Project at a Glance
Title: Air pollution and changes in forest nitrogen status: fog and rain deposition and nitrogen losses from forested watersheds in the San Bernardino mountains.
Principal Investigator / Author(s): Fenn, Mark E
Contractor: USDA Forest Service
Contract Number: 95-329
Research Program Area: Ecosystem & Multimedia Effects
Topic Areas: Ecosystem Impacts
The primary objective of this project was to address knowledge gaps in our understanding of the effects of N deposition on forest ecosystems in California. This study was carried out at key sites located across an air pollution gradient in the San Bernardino Mountains. The research entailed three major components: measuring nitrogen (N) deposition to the forest in fog and throughfall, determining spatial and temporal patterns of nitrate (NO3-) export in strearnwater, and quantification of trace gas fluxes from soil at a high and a low-to-moderate N deposition site. We estimate that N deposition in fog contributed 21 percent of the total annual N deposition at Barton Flats (1.0 kg ha-1 yr -l) and 43 percent at Camp Paivika (13.4 kg N ha-l yr"1. Although fog water inputs were low compared to rain and snow, N deposition in fog was significant because of the high ionic concentrations in fog and the frequency of occurrence, especially in the western San Bernardino Mountains. Annual throughfall deposition of N was 19 kg ha-l yr-l at Camp Paivika (CP) and 2.9 at Barton Flats (BF). Total forest stand-level N deposition was estimated to be 31 and 5 kg ha-1 yr-l at CP and BF, based on literature values of throughfall underestimation of total atmospheric N deposition. The throughfall data from this study demonstrated that N inputs that are associated with N saturated sites in the San Bernardino Mountains are similar to levels reported to cause N saturation or elevated streamwater nitrate export in more mesic forests.
We report streamwater nitrate (NO3) concentrations from 19 sampling sites across the deposition gradient in the SBM for December 1995 through December 1997. Sampling frequency varied from biweekly during the first winter rain season to predominantly monthly thereafter. Six streams (seven sampling sites) are in Devil Canyon (DC), a high-pollution area on the western end of the range. Twelve of the streams sampled are located in a horseshoe pattern surrounding the San Gorgonio Wilderness (SGW) on the eastern end of the SBM, a region which is characterized by relatively low-to-moderate N deposition. Streamwater NO3 concentrations in DC are the highest values reported in North America for undisturbed watersheds. The streams in DC exhibited a wide range of temporal NO3- concentration profiles. Concentrations in the primary stream draining western DC peaked at 350 ~ L -1 in December 1997 and minimum baseflow NO3 concentrations were nearly always greater than 70 p.eq L-1. Nitrate concentrations at the source of a spring-fed stream averaged 70 (:1:0.9 s.e.) p.eq L-1 in DC and 10.3 (:1:1.3) p.eq L-1 in the SGW with little seasonal variation. Base flow NO3- concentrations in five of the six streams in DC were greater than base flow concentrations in all of the SGW streams. In the SGW, only the five catchments on the southwestern and western end (streams 1-5), where N deposition is greatest, consistently exported levels of NO3- well above detection limits. Peak NO3- concentrations in DC and in the SGW occurred after large winter storms and a short-term large spike in NO3- export (10-370 p.eq L -1) in SGW streams 1-5 was observed after slight thundershower activity in July 1997. Streamwater NO3- concentrations in the 19 sampling sites corresponded with levels of N deposition across the N deposition gradient. Greater than expected spatial variation in streamwater NO3- concentrations within DC, an area of high N deposition, was attributed to differences in N processing within the upland catchments and riparian zone. Further studies of the factors responsible for the variability in streamwater NO3- in DC may provide useful.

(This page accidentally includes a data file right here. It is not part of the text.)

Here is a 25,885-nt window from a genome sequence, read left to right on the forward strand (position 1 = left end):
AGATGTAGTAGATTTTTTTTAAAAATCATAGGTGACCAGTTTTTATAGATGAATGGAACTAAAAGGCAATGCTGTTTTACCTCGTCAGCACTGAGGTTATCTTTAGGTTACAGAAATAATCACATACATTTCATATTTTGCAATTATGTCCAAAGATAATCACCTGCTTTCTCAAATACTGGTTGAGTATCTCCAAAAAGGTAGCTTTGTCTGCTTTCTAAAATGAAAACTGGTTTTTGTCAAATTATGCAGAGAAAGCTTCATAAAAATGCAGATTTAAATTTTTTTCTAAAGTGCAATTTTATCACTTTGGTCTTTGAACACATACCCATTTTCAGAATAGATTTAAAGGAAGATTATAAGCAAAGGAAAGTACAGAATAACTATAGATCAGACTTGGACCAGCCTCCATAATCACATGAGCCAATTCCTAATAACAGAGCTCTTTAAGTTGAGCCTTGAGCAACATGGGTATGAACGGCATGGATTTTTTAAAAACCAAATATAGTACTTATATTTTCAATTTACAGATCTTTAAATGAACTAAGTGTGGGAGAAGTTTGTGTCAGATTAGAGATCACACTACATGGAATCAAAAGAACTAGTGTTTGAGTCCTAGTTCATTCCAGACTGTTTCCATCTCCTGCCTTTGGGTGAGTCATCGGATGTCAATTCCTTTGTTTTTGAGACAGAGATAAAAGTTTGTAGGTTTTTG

For questions regarding this research project, including available data and progress status, contact: Heather Choi at (916) 322-3893
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